Figure 15.

Photograph of cave passage wall with sinuous (meandering) morphology in the New Creek Limestone between the Slab Room and the Rosslyn Escalator (e.g., beyond the maze section) in Hamilton Cave. Photograph by C.S. Swezey.

Figure 16.

Photograph of the Airblower in Hamilton Cave. The Airblower is the opening in the rock next to the person’s head. The strata shown here are beds in the New Creek Limestone that dip to the left (northwest) at an angle of 38°. The cave passage has developed along the strike of the beds. Photograph by E.L. Brent.

Figure 16.

Photograph of the Airblower in Hamilton Cave. The Airblower is the opening in the rock next to the person’s head. The strata shown here are beds in the New Creek Limestone that dip to the left (northwest) at an angle of 38°. The cave passage has developed along the strike of the beds. Photograph by E.L. Brent.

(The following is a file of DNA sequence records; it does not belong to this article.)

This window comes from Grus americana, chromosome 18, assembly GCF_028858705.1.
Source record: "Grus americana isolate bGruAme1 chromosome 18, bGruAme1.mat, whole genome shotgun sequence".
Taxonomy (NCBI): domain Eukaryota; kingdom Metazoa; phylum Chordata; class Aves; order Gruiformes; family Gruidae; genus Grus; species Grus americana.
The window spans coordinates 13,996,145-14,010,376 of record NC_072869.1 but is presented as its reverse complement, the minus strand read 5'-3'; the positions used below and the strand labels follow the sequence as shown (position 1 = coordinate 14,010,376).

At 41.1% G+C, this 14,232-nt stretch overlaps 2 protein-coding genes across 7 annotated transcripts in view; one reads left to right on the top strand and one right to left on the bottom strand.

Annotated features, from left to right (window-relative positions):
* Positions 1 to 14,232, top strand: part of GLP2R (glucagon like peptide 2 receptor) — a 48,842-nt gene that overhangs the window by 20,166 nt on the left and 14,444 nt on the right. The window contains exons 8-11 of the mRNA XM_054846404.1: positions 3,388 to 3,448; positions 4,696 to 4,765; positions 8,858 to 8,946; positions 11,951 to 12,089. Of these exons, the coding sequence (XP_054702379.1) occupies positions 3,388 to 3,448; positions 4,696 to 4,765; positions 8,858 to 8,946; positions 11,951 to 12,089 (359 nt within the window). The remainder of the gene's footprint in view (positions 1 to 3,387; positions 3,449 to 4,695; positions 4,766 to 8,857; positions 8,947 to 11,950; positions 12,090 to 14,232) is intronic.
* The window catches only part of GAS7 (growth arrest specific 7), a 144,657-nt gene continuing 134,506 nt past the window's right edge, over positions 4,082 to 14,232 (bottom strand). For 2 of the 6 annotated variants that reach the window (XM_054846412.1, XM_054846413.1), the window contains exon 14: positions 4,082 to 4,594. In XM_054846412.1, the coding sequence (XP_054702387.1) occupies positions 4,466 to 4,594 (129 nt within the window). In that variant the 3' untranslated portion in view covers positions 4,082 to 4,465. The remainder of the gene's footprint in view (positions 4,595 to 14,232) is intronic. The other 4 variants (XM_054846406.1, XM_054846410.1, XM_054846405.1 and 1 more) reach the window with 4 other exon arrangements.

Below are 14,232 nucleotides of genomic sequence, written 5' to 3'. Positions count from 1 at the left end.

Figure 17.

Photograph of upper (southeast) entrance to the Rosslyn Escalator in Hamilton Cave. The passage (and the photograph) are oriented down the dip of the beds (dip is ~38° northwest) along the contact between the New Creek Limestone and the overlying Corriganville Limestone. Photograph by C.S. Swezey.

Figure 17.

Photograph of upper (southeast) entrance to the Rosslyn Escalator in Hamilton Cave. The passage (and the photograph) are oriented down the dip of the beds (dip is ~38° northwest) along the contact between the New Creek Limestone and the overlying Corriganville Limestone. Photograph by C.S. Swezey.